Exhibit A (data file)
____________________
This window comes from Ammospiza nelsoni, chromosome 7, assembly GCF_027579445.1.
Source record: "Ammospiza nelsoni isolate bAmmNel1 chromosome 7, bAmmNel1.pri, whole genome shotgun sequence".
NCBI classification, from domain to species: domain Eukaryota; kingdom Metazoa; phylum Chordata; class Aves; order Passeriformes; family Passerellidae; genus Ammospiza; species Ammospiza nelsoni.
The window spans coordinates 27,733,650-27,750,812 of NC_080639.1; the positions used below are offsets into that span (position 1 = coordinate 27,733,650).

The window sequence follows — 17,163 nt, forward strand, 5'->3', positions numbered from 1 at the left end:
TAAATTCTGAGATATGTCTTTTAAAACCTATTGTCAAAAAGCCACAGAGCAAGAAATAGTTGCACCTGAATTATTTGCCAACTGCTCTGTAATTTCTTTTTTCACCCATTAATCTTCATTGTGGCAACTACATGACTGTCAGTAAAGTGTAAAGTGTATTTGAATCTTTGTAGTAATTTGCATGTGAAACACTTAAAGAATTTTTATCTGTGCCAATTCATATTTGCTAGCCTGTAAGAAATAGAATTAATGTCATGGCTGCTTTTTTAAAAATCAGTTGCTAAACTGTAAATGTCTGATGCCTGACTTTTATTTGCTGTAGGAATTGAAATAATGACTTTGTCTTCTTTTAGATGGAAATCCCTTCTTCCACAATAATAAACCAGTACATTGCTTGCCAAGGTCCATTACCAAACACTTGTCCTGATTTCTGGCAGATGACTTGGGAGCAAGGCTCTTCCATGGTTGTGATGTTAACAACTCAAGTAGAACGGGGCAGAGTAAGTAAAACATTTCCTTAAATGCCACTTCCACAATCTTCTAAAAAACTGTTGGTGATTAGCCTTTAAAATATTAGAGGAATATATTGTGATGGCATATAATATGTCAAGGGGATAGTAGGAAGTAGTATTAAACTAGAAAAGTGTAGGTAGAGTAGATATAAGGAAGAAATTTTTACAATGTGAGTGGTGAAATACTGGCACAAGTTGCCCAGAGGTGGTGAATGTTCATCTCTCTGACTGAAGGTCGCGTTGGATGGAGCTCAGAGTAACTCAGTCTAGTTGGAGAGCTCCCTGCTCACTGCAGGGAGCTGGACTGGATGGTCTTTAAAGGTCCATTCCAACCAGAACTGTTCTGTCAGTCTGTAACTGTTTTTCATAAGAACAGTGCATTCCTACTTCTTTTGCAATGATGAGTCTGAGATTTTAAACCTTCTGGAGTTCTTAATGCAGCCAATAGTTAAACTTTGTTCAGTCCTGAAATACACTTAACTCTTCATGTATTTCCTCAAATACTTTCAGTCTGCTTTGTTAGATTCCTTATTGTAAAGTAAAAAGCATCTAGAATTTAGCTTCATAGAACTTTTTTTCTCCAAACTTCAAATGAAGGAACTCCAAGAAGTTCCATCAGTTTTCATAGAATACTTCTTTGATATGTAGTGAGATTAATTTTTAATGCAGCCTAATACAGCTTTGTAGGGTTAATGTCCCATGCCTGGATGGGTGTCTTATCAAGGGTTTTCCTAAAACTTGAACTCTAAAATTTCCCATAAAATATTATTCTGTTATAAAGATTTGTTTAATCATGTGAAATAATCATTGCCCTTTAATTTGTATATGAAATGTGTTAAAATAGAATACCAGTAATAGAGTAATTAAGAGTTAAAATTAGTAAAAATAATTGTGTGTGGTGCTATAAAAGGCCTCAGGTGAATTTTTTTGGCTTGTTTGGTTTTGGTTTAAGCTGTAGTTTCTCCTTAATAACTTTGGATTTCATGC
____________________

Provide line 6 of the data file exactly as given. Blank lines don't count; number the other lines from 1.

TAAATTCTGAGATATGTCTTTTAAAACCTATTGTCAAAAAGCCACAGAGCAAGAAATAGTTGCACCTGAATTATTTGCCAACTGCTCTGTAATTTCTTTTTTCACCCATTAATCTTCATTGTGGCAACTACATGACTGTCAGTAAAGTGTAAAGTGTATTTGAATCTTTGTAGTAATTTGCATGTGAAACACTTAAAGAATTTTTATCTGTGCCAATTCATATTTGCTAGCCTGTAAGAAATAGAATTAATGTCATGGCTGCTTTTTTAAAAATCAGTTGCTAAACTGTAAATGTCTGATGCCTGACTTTTATTTGCTGTAGGAATTGAAATAATGACTTTGTCTTCTTTTAGATGGAAATCCCTTCTTCCACAATAATAAACCAGTACATTGCTTGCCAAGGTCCATTACCAAACACTTGTCCTGATTTCTGGCAGATGACTTGGGAGCAAGGCTCTTCCATGGTTGTGATGTTAACAACTCAAGTAGAACGGGGCAGAGTAAGTAAAACATTTCCTTAAATGCCACTTCCACAATCTTCTAAAAAACTGTTGGTGATTAGCCTTTAAAATATTAGAGGAATATATTGTGATGGCATATAATATGTCAAGGGGATAGTAGGAAGTAGTATTAAACTAGAAAAGTGTAGGTAGAGTAGATATAAGGAAGAAATTTTTACAATGTGAGTGGTGAAATACTGGCACAAGTTGCCCAGAGGTGGTGAATGTTCATCTCTCTGACTGAAGGTCGCGTTGGATGGAGCTCAGAGTAACTCAGTCTAGTTGGAGAGCTCCCTGCTCACTGCAGGGAGCTGGACTGGATGGTCTTTAAAGGTCCATTCCAACCAGAACTGTTCTGTCAGTCTGTAACTGTTTTTCATAAGAACAGTGCATTCCTACTTCTTTTGCAATGATGAGTCTGAGATTTTAAACCTTCTGGAGTTCTTAATGCAGCCAATAGTTAAACTTTGTTCAGTCCTGAAATACACTTAACTCTTCATGTATTTCCTCAAATACTTTCAGTCTGCTTTGTTAGATTCCTTATTGTAAAGTAAAAAGCATCTAGAATTTAGCTTCATAGAACTTTTTTTCTCCAAACTTCAAATGAAGGAACTCCAAGAAGTTCCATCAGTTTTCATAGAATACTTCTTTGATATGTAGTGAGATTAATTTTTAATGCAGCCTAATACAGCTTTGTAGGGTTAATGTCCCATGCCTGGATGGGTGTCTTATCAAGGGTTTTCCTAAAACTTGAACTCTAAAATTTCCCATAAAATATTATTCTGTTATAAAGATTTGTTTAATCATGTGAAATAATCATTGCCCTTTAATTTGTATATGAAATGTGTTAAAATAGAATACCAGTAATAGAGTAATTAAGAGTTAAAATTAGTAAAAATAATTGTGTGTGGTGCTATAAAAGGCCTCAGGTGAATTTTTTTGGCTTGTTTGGTTTTGGTTTAAGCTGTAGTTTCTCCTTAATAACTTTGGATTTCATGC